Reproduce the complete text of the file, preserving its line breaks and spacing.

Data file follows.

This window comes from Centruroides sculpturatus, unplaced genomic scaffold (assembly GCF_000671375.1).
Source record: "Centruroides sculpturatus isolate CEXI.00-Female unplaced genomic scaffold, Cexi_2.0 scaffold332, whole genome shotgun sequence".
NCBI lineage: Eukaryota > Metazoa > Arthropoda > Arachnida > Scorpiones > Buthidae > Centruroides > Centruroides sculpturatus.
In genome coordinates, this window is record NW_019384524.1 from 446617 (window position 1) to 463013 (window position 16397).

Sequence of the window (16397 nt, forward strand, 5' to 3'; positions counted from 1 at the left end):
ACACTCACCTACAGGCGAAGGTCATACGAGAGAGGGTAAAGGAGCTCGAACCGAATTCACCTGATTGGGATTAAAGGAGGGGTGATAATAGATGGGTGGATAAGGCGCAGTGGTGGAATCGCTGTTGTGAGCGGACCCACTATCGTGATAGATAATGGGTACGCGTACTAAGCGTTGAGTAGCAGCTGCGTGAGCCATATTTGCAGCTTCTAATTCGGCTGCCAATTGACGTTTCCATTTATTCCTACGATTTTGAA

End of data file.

This window comes from Centruroides sculpturatus, unplaced genomic scaffold (assembly GCF_000671375.1).
Source record: "Centruroides sculpturatus isolate CEXI.00-Female unplaced genomic scaffold, Cexi_2.0 scaffold332, whole genome shotgun sequence".
NCBI lineage: Eukaryota > Metazoa > Arthropoda > Arachnida > Scorpiones > Buthidae > Centruroides > Centruroides sculpturatus.
In genome coordinates, this window is record NW_019384524.1 from 446617 (window position 1) to 463013 (window position 16397).

Sequence of the window (16397 nt, forward strand, 5' to 3'; positions counted from 1 at the left end):
ACACTCACCTACAGGCGAAGGTCATACGAGAGAGGGTAAAGGAGCTCGAACCGAATTCACCTGATTGGGATTAAAGGAGGGGTGATAATAGATGGGTGGATAAGGCGCAGTGGTGGAATCGCTGTTGTGAGCGGACCCACTATCGTGATAGATAATGGGTACGCGTACTAAGCGTTGAGTAGCAGCTGCGTGAGCCATATTTGCAGCTTCTAATTCGGCTGCCAATTGACGTTTCCATTTATTCCTACGATTTTGAA